In the fall of 1940, Churchill stood alone against Hitler. Fascist forces dominated mainland Europe while the Luftwaffe bombed London and wolf packs of U-boats sank ships around Britain.
Franklin Roosevelt recognized the danger, but most Americans remained staunchly isolationist. Federal law forbade US aid to countries at war, and in that election year, many questioned the president’s requests to revise or circumvent the Neutrality Acts — even to send economic and military aid to the West’s last bulwark against Nazi tyranny.
Meanwhile, a few charities found legal ways to help; Presbyterian Hospital staff at Columbia University organized a massive blood drive. In the space of a few months, more than 14,000 New Yorkers donated blood for shipment across the Atlantic for use by British soldiers and civilians.
The blood drive depended on new medical innovations developed by Charles Drew, an African American doctoral student. Through his dissertation research, he developed methods for the mass collection and testing of blood, including the separation of plasma from red blood cells for safe long-term storage.
Born in Washington, DC on June 3, 1904, Drew excelled as a student and lettered in several sports at Dunbar High School. An athletic scholarship enabled him to earn a bachelor degree at Amherst College. At McGill University in Montreal, he finished second in a class of 127 medical students. Finally, a Rockefeller Fellowship financed his second doctorate and breakthrough discoveries at Columbia University.
Early in 1941, the American Red Cross hired Drew to help them launch blood banks nationwide. Although the US remained neutral, FDR had persuaded the public to support expanded aid to Britain and increased preparedness for the armed forces — including the Red Cross blood drive.
As a thoroughly segregated institution, the US Army imposed unreasonable restrictions on the Red Cross. Initially, the Army refused to accept blood donations from African Americans, “making Drew himself ineligible to participate in the very program he established.” After a few months, the Army relented, but demanded that the Red Cross track the race of blood donors and store black and white blood separately. Drew protested again. Transfusions, he patiently explained, require only a compatible blood type; the race of the donor is medically and scientifically irrelevant. He cited the danger of troops dying with blood available of the right type from a donor of the “wrong” color. When the Army refused to see reason, he tendered a principled resignation.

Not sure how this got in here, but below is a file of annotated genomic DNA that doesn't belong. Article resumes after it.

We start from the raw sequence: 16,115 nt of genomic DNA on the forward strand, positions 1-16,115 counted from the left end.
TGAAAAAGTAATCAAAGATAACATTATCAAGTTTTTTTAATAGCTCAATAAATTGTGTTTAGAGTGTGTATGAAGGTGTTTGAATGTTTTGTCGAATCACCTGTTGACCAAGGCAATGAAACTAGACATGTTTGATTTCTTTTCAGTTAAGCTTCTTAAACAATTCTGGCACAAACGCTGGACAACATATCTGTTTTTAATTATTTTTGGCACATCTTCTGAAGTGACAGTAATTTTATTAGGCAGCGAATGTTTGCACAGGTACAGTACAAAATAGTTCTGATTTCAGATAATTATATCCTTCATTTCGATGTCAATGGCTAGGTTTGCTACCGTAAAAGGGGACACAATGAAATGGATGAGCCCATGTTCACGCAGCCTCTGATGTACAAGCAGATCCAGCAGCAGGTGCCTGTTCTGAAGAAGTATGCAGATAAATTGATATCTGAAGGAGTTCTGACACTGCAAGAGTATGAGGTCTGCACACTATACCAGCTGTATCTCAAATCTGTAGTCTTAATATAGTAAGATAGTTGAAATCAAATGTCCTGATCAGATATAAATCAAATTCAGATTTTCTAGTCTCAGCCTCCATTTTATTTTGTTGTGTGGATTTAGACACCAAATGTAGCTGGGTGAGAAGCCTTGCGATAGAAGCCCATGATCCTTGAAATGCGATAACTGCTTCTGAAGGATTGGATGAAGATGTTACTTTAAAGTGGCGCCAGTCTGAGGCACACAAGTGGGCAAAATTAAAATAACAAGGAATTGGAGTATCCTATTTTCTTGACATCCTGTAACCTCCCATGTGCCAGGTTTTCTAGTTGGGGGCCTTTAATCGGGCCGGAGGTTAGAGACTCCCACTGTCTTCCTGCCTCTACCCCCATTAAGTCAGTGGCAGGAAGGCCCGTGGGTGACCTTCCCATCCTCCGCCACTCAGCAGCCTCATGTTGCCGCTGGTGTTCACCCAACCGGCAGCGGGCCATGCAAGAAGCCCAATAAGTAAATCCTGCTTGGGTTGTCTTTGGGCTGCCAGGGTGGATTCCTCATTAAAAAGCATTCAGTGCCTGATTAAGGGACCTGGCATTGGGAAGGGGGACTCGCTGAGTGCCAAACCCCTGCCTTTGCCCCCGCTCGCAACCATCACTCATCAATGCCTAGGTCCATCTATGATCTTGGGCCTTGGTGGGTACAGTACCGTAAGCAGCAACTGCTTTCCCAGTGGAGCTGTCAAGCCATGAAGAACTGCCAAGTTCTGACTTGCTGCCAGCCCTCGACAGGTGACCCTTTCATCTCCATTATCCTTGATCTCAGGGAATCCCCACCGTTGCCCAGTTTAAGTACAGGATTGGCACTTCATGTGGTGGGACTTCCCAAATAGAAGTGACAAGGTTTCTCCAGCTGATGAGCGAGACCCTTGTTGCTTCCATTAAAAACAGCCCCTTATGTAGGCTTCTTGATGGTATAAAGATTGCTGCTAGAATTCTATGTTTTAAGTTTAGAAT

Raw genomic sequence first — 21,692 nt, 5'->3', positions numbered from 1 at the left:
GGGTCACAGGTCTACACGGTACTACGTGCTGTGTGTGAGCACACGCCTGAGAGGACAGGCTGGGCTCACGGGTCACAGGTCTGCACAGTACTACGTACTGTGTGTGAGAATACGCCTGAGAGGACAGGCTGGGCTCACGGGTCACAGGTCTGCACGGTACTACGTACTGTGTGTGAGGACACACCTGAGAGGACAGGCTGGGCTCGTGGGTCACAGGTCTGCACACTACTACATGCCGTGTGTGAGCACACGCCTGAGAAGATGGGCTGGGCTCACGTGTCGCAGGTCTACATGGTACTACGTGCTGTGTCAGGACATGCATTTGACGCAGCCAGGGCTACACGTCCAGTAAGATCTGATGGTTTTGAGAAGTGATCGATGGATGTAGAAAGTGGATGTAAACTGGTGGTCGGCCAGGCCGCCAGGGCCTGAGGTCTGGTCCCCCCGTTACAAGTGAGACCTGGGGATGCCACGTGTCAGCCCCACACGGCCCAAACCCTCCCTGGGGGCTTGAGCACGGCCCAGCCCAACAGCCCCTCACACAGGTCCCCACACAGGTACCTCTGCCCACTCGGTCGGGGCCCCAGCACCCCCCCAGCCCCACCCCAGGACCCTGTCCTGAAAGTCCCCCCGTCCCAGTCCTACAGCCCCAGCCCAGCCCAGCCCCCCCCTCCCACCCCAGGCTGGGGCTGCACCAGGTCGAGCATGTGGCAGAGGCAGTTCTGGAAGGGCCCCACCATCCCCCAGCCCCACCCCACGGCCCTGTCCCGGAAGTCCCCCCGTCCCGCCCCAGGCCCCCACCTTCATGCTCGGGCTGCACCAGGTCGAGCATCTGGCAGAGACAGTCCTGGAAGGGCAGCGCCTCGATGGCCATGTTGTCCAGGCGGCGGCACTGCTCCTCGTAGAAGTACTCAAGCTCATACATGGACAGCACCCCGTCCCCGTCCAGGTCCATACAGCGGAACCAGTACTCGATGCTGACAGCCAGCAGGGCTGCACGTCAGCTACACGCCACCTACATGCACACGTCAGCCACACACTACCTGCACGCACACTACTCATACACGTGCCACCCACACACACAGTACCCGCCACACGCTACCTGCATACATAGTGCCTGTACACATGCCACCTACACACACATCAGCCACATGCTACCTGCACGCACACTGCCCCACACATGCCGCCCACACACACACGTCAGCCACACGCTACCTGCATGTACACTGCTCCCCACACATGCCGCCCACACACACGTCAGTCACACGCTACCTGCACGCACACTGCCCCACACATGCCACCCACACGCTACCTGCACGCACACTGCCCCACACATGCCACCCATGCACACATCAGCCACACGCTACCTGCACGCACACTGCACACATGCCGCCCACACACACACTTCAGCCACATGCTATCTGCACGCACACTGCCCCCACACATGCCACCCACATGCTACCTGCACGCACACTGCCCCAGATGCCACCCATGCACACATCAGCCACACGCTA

Still, Drew’s blood bank innovations saved thousands of lives as the Allies won World War II. Meanwhile, he joined the faculty at Howard University, where he trained a new generation of African American physicians, and earned national recognition for his accomplishments.
Every year, Drew and his colleagues traveled to Tuskegee, Alabama to donate their services at a free clinic. In 1950, he did not make it. While driving through North Carolina, he fell asleep behind the wheel and drove off the road. Cars did not have seat belts back then, so his body was thrown from the cab while one foot remained trapped under the brake pedal. The vehicle rolled over him three times; “Drew suffered a nearly severed leg, massive chest injuries, a broken neck, brain damage, and complete blockage of the blood flow to his heart.”
Drew and another seriously injured passenger were taken to the nearest medical facility. Under segregation, white hospitals often refused to treat colored patients, but on this occasion, the staff of Alamance General Hospital decided to serve Hippocrates rather than Jim Crow. Despite their best efforts — including blood transfusions — Drew died soon after arrival. However, Alamance staff treated his colleague for several days before stabilizing his condition and transferring him to a black facility to complete his recovery.
Dead at the age of 45, Drew was survived by a widow and four children. Of course, his medical innovations continue to save millions of lives every year.